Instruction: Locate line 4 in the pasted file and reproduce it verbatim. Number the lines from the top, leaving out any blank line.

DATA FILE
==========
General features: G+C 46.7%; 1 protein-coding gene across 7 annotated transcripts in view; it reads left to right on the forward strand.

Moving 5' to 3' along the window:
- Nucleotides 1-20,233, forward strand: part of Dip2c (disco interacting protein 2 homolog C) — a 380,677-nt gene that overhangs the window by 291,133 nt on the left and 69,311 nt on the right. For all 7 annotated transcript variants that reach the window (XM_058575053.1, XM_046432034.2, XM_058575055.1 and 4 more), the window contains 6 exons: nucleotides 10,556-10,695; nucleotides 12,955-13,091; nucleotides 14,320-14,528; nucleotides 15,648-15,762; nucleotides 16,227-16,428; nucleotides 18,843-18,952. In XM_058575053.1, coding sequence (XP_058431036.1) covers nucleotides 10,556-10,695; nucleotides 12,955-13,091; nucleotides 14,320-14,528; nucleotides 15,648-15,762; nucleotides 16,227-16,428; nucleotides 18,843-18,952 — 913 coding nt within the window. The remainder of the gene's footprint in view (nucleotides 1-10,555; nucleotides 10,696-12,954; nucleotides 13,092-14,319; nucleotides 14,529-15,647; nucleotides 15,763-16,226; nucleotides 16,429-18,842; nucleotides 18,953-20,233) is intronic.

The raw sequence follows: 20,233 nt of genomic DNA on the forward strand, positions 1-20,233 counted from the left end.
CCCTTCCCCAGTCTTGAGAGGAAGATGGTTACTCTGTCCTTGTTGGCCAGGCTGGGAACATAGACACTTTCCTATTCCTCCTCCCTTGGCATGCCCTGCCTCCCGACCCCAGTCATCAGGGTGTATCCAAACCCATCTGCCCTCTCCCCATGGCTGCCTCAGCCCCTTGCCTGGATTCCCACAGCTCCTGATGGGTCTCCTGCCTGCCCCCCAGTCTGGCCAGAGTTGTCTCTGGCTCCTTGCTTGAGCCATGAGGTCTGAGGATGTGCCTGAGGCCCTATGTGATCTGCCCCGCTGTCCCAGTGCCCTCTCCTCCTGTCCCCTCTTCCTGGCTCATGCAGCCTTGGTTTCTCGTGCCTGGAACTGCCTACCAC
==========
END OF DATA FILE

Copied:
The raw sequence follows: 20,233 nt of genomic DNA on the forward strand, positions 1-20,233 counted from the left end.